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King Crimson - In The Wake Of Poseidon CD (album) cover

IN THE WAKE OF POSEIDON

King Crimson

 

Eclectic Prog

3.83 | 1852 ratings

From Progarchives.com, the ultimate progressive rock music website

kenethlevine
Special Collaborator
Prog-Folk Team
3 stars Right down to the title, this one screams copycat sequel, and for half an album, that's pretty much the formula. For the other half, KING CRIMSON provides strong hints as to their direction for the next couple of years. The group was imploding, members were abandoning the project and shifting roles, and critical underpinnings of the prior masterpiece were crumbling. The readily accessible yet dark foreboding of "In the Court" would run its course here, and KC would never be the same,

Apart from the 30 second introduction of the "Peace" theme, Side 1 is a track by track analog to Side 1 on the debut. "Pictures of the City" is this album's "Schizoid Man", but not nearly as groundbreaking or hard hitting. Michael Giles remains on drums but the trebly quality of his kit is gone, replaced by a more guttural timbre. He nonetheless remains as prominent. In "Cadence and Cascade" we have a more terse statement of the "I Talk to the Wind" theme, with Gordon Haskell having stepped in as short lived vocalist. While it could not match the original for sheer psychedelic bliss, to me it's an equal. The title cut is this recording's "Epitaph", and in some respects exceeds that cut, thanks to an even more majestic middle mellotron theme. The ending is somewhat drawn out, but suggests the sea as an infinite source of life, inspiration, and death.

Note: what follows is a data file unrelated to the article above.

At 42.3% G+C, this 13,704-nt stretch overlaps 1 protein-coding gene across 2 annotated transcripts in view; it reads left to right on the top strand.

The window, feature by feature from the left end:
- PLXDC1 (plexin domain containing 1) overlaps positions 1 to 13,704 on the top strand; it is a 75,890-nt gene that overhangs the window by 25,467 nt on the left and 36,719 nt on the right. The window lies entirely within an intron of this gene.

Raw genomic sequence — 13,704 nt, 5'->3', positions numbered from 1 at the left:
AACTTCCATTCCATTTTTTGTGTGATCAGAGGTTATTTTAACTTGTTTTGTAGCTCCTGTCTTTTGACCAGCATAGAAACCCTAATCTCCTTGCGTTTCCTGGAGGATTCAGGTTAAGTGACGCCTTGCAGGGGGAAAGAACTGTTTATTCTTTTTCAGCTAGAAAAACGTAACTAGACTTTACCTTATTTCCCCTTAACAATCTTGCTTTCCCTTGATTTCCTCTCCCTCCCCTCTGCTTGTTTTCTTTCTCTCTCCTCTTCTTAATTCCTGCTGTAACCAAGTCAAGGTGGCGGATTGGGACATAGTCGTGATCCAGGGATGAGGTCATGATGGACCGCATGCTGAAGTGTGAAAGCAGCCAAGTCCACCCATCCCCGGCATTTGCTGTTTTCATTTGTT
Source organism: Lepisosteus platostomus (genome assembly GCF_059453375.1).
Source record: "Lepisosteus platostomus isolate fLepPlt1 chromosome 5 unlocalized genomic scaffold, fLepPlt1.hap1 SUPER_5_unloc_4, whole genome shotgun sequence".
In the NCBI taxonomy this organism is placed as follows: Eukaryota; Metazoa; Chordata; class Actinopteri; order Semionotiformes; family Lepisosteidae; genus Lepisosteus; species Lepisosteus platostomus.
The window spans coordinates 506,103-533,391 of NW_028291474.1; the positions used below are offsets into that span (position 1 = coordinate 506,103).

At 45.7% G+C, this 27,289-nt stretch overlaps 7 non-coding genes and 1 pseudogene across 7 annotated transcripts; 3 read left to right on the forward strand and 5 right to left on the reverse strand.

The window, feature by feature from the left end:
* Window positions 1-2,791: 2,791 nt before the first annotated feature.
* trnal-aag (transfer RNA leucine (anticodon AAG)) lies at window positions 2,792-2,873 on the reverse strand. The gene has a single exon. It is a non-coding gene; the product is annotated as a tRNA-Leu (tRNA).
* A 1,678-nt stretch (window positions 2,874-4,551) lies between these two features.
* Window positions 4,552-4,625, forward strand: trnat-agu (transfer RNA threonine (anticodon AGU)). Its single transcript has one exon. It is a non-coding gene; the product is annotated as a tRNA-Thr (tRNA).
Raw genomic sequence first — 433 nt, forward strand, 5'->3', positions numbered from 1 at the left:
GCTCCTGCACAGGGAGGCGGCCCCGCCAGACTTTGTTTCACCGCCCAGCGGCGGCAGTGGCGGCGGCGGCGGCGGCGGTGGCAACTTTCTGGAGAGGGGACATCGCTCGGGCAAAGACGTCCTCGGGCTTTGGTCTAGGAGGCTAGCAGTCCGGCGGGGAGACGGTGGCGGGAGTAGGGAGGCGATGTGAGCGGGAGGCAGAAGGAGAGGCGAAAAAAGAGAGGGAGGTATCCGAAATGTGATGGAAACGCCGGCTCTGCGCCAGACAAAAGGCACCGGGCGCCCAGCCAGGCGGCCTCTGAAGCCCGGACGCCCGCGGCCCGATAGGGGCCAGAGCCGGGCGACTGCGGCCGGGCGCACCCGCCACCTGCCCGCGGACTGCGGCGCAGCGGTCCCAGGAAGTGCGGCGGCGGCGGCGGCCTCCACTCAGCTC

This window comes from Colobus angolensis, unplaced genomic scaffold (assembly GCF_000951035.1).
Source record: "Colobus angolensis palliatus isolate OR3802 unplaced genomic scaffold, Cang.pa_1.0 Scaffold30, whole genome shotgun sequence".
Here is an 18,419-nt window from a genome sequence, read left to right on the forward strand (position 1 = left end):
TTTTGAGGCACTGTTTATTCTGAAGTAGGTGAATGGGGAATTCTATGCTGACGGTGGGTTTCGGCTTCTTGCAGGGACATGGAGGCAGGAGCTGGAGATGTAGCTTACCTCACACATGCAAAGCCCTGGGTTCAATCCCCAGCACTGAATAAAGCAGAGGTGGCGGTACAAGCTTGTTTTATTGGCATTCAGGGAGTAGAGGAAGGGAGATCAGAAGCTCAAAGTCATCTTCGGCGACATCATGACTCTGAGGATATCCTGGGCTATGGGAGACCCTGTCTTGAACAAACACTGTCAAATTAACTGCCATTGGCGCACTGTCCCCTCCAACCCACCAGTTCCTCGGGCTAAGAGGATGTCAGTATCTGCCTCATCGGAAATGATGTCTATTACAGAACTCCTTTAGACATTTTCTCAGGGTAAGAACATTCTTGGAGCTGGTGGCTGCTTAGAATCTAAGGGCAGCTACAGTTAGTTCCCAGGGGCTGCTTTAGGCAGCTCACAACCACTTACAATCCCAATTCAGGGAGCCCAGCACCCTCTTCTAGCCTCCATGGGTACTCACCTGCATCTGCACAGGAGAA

Side 2 begins and ends with instrumental and more vocal recapitulation of the acoustic "Peace" themes respectively, but in between we are offered the new, less democratic direction for KC under Robert Fripp. "Cat Food" is a quaint mixture of rock and roll tickled by Keith Tippet's piano work, but ultimately lightweight compared to what we are used to. "The Devil's Triangle" is mellotron gone awry, ostensibly in the service of Holst's "Planets", and seems to be at least in part a parting shot by Ian McDonald. Both of these tracks point to what would be somewhat better developed on "Lizard".

Apart from "Cadence" and the title song, this isn't an album to come back to a whole lot. Even if it had been first out of the gate, it lacks the cohesion of "In the Court.." , while its second side sacrifices craftsmanship for virtuosity and gimmickry, which makes an ocean of difference.

kenethlevine | 3/5 |

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